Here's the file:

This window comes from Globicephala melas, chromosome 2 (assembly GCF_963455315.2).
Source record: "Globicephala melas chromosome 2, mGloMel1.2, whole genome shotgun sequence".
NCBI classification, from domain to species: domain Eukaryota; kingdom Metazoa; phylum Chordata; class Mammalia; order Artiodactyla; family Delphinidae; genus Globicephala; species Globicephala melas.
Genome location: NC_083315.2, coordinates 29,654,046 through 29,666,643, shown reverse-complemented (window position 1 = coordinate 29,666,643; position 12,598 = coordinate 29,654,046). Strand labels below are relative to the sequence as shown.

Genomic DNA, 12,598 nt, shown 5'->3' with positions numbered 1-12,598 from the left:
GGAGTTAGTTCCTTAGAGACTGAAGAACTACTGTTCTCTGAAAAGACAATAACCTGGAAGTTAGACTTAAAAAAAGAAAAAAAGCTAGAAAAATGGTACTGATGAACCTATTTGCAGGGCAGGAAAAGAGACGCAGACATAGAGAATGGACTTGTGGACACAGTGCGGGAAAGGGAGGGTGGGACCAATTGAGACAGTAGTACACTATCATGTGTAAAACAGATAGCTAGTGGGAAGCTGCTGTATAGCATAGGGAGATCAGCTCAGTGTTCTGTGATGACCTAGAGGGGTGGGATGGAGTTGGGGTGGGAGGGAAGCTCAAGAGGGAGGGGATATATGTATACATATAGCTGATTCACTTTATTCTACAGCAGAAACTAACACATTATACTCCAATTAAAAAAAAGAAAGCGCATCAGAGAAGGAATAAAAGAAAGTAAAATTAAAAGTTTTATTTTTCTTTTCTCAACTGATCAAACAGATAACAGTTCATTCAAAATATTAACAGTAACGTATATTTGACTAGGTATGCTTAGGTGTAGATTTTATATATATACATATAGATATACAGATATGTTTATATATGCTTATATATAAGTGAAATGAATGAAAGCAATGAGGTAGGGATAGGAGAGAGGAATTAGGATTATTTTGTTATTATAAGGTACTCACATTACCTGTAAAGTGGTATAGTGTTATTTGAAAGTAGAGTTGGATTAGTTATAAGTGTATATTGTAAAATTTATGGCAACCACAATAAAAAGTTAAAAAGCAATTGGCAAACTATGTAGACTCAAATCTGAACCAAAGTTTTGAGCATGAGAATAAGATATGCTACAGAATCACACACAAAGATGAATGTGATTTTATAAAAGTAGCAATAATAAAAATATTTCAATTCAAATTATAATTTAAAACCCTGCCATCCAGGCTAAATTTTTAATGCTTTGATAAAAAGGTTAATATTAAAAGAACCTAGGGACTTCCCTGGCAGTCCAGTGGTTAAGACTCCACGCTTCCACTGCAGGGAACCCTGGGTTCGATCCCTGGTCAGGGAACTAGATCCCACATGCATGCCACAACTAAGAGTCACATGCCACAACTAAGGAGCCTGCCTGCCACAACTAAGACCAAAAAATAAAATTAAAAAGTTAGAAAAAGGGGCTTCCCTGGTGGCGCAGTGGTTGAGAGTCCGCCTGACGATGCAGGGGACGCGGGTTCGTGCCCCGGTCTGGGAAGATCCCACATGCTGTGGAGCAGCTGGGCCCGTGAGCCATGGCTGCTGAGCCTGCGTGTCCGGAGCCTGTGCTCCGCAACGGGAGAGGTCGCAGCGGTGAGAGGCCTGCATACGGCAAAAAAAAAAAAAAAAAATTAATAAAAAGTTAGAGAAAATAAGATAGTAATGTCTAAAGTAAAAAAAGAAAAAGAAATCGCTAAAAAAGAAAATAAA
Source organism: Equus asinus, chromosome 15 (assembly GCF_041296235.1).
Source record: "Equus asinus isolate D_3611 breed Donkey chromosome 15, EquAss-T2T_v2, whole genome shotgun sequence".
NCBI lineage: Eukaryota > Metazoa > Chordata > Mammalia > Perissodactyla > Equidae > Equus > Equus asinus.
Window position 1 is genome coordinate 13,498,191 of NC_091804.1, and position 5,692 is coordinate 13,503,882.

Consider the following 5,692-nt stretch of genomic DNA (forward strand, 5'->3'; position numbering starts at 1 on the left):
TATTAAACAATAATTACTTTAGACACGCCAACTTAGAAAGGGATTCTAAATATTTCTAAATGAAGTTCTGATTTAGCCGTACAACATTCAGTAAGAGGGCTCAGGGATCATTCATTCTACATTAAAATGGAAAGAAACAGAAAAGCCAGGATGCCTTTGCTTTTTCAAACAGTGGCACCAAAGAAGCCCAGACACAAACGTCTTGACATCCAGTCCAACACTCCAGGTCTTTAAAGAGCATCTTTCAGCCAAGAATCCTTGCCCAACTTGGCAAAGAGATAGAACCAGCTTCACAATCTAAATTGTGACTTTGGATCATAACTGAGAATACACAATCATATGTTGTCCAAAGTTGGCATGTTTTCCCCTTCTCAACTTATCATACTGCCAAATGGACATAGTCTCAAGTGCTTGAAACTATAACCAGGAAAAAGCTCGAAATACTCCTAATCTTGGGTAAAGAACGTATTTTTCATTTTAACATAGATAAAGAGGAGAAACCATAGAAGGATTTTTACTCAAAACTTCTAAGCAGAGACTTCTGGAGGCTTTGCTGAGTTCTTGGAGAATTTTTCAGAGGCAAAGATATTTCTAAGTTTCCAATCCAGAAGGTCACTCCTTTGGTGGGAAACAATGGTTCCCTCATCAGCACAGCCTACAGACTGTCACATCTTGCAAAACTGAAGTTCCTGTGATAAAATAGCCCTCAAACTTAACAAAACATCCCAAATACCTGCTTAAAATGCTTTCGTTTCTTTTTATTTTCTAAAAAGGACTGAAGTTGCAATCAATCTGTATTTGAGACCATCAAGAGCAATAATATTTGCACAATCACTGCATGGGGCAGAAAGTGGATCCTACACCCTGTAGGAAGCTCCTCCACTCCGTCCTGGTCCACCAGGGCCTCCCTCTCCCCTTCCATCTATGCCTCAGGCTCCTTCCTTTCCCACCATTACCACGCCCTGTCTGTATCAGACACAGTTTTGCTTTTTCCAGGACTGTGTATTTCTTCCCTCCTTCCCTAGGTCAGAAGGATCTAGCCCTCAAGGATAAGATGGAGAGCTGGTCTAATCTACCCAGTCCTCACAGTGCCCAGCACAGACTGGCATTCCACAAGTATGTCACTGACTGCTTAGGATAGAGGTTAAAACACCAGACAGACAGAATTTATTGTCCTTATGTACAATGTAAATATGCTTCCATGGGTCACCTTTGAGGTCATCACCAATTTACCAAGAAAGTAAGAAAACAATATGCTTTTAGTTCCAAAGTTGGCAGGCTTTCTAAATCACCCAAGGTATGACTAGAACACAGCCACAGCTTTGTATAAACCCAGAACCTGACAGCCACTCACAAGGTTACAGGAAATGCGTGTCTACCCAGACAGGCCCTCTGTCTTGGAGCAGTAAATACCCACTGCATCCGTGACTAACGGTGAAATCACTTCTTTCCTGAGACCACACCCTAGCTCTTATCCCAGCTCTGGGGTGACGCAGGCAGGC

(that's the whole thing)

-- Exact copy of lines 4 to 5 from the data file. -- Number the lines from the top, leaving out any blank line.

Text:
Genome location: NC_083315.2, coordinates 29,654,046 through 29,666,643, shown reverse-complemented (window position 1 = coordinate 29,666,643; position 12,598 = coordinate 29,654,046). Strand labels below are relative to the sequence as shown.

Genomic DNA, 12,598 nt, shown 5'->3' with positions numbered 1-12,598 from the left: